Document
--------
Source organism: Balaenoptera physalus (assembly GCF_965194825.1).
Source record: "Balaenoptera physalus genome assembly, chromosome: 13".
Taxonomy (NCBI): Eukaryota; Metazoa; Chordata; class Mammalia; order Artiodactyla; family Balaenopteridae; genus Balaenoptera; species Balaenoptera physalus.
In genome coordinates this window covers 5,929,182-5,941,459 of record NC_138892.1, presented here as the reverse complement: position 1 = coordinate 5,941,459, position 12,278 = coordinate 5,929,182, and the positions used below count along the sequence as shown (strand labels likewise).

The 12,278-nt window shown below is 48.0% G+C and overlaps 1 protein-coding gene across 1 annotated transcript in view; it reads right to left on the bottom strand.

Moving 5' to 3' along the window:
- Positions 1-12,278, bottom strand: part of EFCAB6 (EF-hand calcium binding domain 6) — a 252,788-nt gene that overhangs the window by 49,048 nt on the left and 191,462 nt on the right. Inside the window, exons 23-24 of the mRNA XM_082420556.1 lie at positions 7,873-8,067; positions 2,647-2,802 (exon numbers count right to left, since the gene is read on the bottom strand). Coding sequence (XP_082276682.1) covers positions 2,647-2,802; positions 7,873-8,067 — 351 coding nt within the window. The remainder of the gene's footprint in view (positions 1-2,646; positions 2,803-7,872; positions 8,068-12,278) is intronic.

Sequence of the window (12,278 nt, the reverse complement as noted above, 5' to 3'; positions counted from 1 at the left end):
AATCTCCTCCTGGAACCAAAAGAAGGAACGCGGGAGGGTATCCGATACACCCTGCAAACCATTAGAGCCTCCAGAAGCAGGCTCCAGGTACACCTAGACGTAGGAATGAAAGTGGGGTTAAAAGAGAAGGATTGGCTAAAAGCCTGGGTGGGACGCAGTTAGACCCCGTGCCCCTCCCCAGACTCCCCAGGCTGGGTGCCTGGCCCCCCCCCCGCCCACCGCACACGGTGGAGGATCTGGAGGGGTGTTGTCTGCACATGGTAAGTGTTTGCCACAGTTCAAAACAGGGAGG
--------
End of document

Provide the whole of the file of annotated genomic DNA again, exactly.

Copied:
Source organism: Balaenoptera physalus (assembly GCF_965194825.1).
Source record: "Balaenoptera physalus genome assembly, chromosome: 13".
Taxonomy (NCBI): Eukaryota; Metazoa; Chordata; class Mammalia; order Artiodactyla; family Balaenopteridae; genus Balaenoptera; species Balaenoptera physalus.
In genome coordinates this window covers 5,929,182-5,941,459 of record NC_138892.1, presented here as the reverse complement: position 1 = coordinate 5,941,459, position 12,278 = coordinate 5,929,182, and the positions used below count along the sequence as shown (strand labels likewise).

The 12,278-nt window shown below is 48.0% G+C and overlaps 1 protein-coding gene across 1 annotated transcript in view; it reads right to left on the bottom strand.

Moving 5' to 3' along the window:
- Positions 1-12,278, bottom strand: part of EFCAB6 (EF-hand calcium binding domain 6) — a 252,788-nt gene that overhangs the window by 49,048 nt on the left and 191,462 nt on the right. Inside the window, exons 23-24 of the mRNA XM_082420556.1 lie at positions 7,873-8,067; positions 2,647-2,802 (exon numbers count right to left, since the gene is read on the bottom strand). Coding sequence (XP_082276682.1) covers positions 2,647-2,802; positions 7,873-8,067 — 351 coding nt within the window. The remainder of the gene's footprint in view (positions 1-2,646; positions 2,803-7,872; positions 8,068-12,278) is intronic.

Sequence of the window (12,278 nt, the reverse complement as noted above, 5' to 3'; positions counted from 1 at the left end):
AATCTCCTCCTGGAACCAAAAGAAGGAACGCGGGAGGGTATCCGATACACCCTGCAAACCATTAGAGCCTCCAGAAGCAGGCTCCAGGTACACCTAGACGTAGGAATGAAAGTGGGGTTAAAAGAGAAGGATTGGCTAAAAGCCTGGGTGGGACGCAGTTAGACCCCGTGCCCCTCCCCAGACTCCCCAGGCTGGGTGCCTGGCCCCCCCCCCGCCCACCGCACACGGTGGAGGATCTGGAGGGGTGTTGTCTGCACATGGTAAGTGTTTGCCACAGTTCAAAACAGGGAGG